This Spanish orange flan, or flan de Naranja, is made from just orange juice, sugar, and eggs, and it’s simple, smooth, rich, and creamy. A traditional dessert from Spain that’s loved the world over. Gluten-free, dairy-free, and Passover-friendly.
Simplicity can be sublime. Take this Spanish orange flan from Claudia Roden. Three ingredients. One stunning dessert.
Need more clementine inspiration? Give this clementine cake a whirl. You won’t be disappointed.–Renee Schettler
Spanish Orange Flan
- 2 1/2 cups freshly squeezed orange or clementine juice
- 1/2 cup plus 2 tablespoons granulated sugar
- 2 large eggs
- 10 large egg yolks
- Preheat the oven to 300°F (148°C).
- Heat the orange juice with the sugar in a saucepan, stirring until the sugar dissolves. Remove from the heat.
- Lightly beat the eggs and egg yolks with a fork in a large bowl. Beating constantly, gradually add the citrus mixture in a slow, thin, steady stream and beat until well combined. Strain the mixture into another bowl, then ladle it into eight 6-ounce ramekins. Place the ramekins in a large shallow roasting pan and place it on an oven rack that’s pulled partway out. Carefully pour enough boiling water into the pan to come halfway up the sides of the ramekins.
- Bake the orange flan for 30 minutes, or until the tops are set. Take the ramekins out of the pan and let cool to room temperature. Cover with plastic wrap and refrigerate at least 8 hours or until ready to serve.
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Nutrition information is automatically calculated, so should only be used as an approximation.
Recipe Testers’ Reviews
As described, this definitely was a “refreshing, slightly tangy, creamy custard.” It was delicious, light, and so fast to assemble. I used freshly squeezed orange juice and added 2 teaspoons of orange zest. We ate half of them at room temperature (couldn’t wait for them to chill after baking!), then ate the others after chilling overnight. We preferred them softer and at room temperature. This recipe is definitely a keeper.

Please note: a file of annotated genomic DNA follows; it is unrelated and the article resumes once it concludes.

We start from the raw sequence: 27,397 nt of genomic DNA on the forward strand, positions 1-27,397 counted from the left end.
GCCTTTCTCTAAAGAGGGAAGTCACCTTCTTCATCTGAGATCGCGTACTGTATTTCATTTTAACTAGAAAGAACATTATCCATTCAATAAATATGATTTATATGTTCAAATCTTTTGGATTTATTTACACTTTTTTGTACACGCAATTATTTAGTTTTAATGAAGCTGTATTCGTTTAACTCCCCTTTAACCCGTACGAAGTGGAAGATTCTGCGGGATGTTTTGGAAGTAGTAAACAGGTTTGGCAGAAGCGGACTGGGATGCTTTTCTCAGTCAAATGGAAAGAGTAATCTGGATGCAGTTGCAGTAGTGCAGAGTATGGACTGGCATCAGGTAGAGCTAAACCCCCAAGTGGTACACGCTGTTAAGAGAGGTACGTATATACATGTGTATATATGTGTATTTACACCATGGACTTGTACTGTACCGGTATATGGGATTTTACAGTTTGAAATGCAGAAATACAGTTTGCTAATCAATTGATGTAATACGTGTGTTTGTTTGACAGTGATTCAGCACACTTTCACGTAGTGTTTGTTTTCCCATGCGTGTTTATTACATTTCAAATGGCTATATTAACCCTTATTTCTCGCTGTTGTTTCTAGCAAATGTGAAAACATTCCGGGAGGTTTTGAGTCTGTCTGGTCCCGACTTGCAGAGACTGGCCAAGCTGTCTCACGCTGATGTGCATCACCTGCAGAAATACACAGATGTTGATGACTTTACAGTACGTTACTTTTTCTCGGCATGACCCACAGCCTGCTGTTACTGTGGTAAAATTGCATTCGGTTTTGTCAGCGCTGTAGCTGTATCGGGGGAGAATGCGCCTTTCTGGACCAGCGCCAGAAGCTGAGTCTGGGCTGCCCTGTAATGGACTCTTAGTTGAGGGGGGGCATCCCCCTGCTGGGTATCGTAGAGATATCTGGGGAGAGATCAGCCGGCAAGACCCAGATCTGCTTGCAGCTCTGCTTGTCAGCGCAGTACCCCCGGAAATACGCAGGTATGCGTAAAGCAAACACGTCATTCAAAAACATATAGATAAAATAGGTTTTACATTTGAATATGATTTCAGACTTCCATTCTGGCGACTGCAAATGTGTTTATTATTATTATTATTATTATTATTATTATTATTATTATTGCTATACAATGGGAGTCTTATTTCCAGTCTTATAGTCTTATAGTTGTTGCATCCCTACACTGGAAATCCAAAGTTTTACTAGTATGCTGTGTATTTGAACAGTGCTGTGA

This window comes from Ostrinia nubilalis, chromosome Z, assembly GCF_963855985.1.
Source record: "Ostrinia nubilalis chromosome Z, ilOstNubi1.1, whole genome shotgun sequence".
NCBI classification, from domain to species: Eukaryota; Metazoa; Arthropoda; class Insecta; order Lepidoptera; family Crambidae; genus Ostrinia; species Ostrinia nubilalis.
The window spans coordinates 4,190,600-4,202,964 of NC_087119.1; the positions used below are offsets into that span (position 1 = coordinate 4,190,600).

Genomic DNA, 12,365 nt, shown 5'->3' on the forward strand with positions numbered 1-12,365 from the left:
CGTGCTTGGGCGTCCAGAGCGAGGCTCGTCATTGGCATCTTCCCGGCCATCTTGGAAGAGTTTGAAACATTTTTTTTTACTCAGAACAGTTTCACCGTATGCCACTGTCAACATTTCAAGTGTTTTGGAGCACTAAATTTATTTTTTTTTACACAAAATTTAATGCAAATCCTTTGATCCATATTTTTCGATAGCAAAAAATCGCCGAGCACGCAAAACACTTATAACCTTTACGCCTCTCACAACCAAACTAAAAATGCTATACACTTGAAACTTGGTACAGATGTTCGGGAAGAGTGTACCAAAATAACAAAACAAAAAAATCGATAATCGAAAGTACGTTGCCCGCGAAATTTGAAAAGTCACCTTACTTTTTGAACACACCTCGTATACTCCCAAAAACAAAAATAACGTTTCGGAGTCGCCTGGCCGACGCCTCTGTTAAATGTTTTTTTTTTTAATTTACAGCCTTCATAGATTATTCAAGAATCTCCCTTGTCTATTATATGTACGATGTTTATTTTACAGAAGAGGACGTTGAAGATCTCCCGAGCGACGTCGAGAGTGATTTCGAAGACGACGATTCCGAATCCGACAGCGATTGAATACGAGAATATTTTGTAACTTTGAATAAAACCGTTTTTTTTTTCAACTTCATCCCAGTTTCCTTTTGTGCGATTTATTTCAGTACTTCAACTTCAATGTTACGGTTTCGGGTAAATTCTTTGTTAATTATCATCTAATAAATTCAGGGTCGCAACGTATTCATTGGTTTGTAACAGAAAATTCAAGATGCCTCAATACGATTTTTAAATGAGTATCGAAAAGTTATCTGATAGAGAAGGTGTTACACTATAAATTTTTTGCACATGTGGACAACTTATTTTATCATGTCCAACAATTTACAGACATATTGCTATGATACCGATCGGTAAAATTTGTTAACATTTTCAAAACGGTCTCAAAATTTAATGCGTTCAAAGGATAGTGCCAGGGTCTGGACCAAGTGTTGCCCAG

With three ingredients, this recipe really couldn’t be simpler. It has a light, tangy, refreshing taste, perfect for after dinner—or as a snack, I might add. Freshly squeezed orange juice is best here, though I had to use both freshly squeezed and ready-made to get the amount required. I also used some orange zest in the recipe, and strained the custard before pouring it into the ramekins. I halved the recipe without problems, baked the custards for 50 minutes, and chilled them for 4 hours before serving. This recipe was easy to make and a delight to serve. Delicious!
This was dead-simple to make. It was light in texture and beautiful in color. The taste was clean, with a pure orange flavor. I used an heirloom variety of oranges because clementines weren’t available. I baked them for exactly 30 minutes, and they were just a tad overcooked (I don’t think anyone noticed but me). I’d have liked them just a bit softer. Because I love the combination of caramel and orange, I served these custards with Alfajores de Dulce de Leche, the Peruvian caramel cookies. The pair was perfect served with strong coffee and Quady’s Black Muscat.
Originally published March 13, 2018
Hello, if I made this Portuguese style with a caramel base, like a traditional Portuguese flan, pour in the orange mixture, bake, refrigerate, then turn out onto a platter, do you think it would work?
Pauline, I’m not sure because we’ve never made it that way. I’d hate to say yes and it flops. If you do try it, please let us know, and we can add a note about it.